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How should we treat human–pig chimeras, non-chimeric pigs and other beings of uncertain moral status?
  1. Julian Koplin1,2,
  2. Dominic Wilkinson2,3,4
  1. 1 Melbourne Law School, University of Melbourne, Carlton, Victoria, Australia
  2. 2 Murdoch Children’s Research Institute, Parkville, Victoria, Australia
  3. 3 Oxford Uehiro Centre for Practical Ethics, University of Oxford, Oxford, UK
  4. 4 John Radcliffe Hospital, Oxford, UK
  1. Correspondence to Dr Julian Koplin, University of Melbourne Law School, Carlton VIC 3053, Australia; koplinj{at}unimelb.edu.au

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Our recent article begins by describing a new technique for creating human–animal chimeras. This technique—known as interspecies blastocyst complementation—may enable us to generate human organs inside of human–pig chimeras (and/or other kinds of chimeric animals). One central concern about farming human–pig chimeras for their organs is that their moral status would be uncertain and potentially significant. Our article is partly, but not only, about such concerns. At the heart of our paper are two broader questions. First, how should we treat beings of uncertain moral status? And second, do our reasons for thinking that human–pig chimeras have uncertain moral status also provide reason to think regular, non-chimeric pigs have uncertain moral status?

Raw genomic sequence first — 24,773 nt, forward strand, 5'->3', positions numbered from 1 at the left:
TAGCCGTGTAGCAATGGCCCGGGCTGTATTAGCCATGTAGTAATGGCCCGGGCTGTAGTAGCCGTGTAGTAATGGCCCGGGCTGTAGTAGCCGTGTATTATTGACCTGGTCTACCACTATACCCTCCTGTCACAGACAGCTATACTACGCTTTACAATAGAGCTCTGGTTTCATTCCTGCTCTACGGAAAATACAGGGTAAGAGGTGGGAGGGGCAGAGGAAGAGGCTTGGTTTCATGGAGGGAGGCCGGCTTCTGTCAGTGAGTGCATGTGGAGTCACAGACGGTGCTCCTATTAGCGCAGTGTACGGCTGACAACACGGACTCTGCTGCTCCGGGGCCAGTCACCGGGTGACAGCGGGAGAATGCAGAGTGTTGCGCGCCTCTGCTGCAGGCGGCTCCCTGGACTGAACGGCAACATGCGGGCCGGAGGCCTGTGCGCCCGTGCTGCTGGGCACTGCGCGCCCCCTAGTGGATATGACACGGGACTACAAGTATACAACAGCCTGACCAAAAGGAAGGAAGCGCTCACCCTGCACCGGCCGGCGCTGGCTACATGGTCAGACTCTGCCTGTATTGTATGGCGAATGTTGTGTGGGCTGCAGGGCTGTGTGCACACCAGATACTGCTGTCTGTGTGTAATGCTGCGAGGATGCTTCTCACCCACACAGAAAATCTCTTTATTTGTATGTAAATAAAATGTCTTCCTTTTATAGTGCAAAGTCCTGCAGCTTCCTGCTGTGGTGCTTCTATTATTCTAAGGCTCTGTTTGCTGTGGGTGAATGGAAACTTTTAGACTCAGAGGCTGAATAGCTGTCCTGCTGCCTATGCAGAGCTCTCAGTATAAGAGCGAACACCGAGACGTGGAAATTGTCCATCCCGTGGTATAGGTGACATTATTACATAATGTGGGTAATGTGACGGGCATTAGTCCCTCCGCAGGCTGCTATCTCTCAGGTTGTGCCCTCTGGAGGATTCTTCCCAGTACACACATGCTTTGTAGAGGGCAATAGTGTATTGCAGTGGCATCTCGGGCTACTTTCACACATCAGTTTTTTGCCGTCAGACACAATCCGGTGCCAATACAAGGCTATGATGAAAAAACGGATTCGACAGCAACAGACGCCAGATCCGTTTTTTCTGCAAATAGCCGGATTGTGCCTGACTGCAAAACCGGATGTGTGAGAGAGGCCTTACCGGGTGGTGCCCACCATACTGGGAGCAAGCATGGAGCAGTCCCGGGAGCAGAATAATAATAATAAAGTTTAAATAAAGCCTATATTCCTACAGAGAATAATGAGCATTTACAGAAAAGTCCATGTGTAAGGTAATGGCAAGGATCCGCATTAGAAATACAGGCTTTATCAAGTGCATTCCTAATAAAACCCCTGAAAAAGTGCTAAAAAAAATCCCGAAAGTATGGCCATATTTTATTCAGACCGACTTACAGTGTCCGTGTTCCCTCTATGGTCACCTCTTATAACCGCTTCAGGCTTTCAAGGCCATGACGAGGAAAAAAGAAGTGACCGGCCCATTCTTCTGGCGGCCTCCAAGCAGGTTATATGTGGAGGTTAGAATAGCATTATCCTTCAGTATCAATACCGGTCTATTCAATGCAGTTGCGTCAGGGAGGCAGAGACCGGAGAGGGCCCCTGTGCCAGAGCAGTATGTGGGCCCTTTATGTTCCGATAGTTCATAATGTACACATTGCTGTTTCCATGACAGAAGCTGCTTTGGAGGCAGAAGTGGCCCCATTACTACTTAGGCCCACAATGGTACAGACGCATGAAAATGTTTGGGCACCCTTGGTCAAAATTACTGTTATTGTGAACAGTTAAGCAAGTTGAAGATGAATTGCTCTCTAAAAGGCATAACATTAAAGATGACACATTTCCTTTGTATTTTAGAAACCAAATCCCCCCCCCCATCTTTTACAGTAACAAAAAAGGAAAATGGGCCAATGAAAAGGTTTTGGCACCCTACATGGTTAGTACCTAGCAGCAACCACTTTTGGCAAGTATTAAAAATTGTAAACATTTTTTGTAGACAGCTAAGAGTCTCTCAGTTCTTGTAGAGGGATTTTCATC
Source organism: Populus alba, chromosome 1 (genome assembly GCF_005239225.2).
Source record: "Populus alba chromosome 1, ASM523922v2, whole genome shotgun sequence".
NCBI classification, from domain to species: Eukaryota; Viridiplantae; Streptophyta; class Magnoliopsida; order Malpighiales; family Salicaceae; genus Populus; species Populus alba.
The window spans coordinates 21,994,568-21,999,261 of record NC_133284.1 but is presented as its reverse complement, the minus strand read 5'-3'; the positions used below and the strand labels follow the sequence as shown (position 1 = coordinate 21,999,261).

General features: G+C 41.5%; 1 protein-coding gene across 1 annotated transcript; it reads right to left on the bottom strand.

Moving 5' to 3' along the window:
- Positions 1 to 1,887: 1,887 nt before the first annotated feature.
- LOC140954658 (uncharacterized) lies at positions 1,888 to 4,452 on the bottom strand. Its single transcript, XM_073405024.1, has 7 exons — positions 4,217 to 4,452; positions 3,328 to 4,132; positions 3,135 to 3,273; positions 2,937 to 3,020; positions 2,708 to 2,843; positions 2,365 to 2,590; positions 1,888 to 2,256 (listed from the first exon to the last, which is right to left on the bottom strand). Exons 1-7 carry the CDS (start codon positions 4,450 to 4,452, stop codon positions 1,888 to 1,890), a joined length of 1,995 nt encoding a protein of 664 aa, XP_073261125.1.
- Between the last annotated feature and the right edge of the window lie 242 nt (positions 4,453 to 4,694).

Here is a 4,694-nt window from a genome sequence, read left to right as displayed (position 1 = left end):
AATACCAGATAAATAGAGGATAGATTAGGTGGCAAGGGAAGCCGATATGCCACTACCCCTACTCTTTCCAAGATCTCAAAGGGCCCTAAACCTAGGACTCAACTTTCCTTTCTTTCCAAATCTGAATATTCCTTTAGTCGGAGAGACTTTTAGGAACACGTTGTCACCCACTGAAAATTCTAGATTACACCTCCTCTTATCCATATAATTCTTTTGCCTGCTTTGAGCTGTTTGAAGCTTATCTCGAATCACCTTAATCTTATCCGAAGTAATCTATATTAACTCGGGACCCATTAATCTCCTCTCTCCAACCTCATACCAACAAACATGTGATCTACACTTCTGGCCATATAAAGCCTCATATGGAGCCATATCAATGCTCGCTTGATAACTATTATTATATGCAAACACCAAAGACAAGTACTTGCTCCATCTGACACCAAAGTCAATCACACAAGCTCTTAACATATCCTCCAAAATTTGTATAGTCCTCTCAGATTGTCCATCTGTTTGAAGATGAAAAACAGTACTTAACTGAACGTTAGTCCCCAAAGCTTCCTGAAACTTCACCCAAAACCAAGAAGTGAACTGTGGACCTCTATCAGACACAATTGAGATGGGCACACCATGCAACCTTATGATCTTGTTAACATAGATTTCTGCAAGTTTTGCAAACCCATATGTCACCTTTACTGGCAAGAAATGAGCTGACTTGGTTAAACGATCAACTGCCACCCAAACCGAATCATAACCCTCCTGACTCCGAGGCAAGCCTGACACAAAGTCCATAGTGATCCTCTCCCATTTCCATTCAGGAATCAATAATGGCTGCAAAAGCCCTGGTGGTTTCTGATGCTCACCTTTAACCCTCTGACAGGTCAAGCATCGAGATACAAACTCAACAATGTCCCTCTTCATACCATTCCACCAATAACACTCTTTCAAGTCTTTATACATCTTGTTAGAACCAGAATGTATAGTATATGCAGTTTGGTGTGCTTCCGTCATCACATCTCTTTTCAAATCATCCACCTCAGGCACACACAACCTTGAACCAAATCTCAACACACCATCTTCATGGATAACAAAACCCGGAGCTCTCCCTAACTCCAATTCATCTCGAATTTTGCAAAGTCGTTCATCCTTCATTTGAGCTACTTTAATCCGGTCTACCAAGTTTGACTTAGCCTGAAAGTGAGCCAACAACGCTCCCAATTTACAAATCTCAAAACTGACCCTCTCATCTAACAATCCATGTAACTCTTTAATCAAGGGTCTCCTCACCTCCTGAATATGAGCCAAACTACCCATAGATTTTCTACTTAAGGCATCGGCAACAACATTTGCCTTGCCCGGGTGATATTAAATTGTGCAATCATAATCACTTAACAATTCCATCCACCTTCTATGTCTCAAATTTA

We thank Mike King, Christian Munthe, David Resnik, Per Sandin and Rob Streiffer for their commentaries on our paper, each of which serves to clarify the ethical issues at play. In this response, we want to respond to one criticism, acknowledge the force of several others, and point towards some philosophical work that remains to be done.

First, the criticism. Resnik questions the parallel we draw between human–pig chimeras and regular pigs. In the case of regular pigs, there is currently a social consensus (or near consensus) that it is morally acceptable to farm pigs for food. For Resnik, this consensus imposes a special burden on those who wish to argue against it; ‘one needs substantial evidence that the majority view is wrong’.1 Since an equivalent consensus does not exist in relation to human–pig chimeras, one might think that moral uncertainty concerns have less force (or require greater support) in the context of meat production than human–animal chimera research.

We do not think the social consensus in favour …

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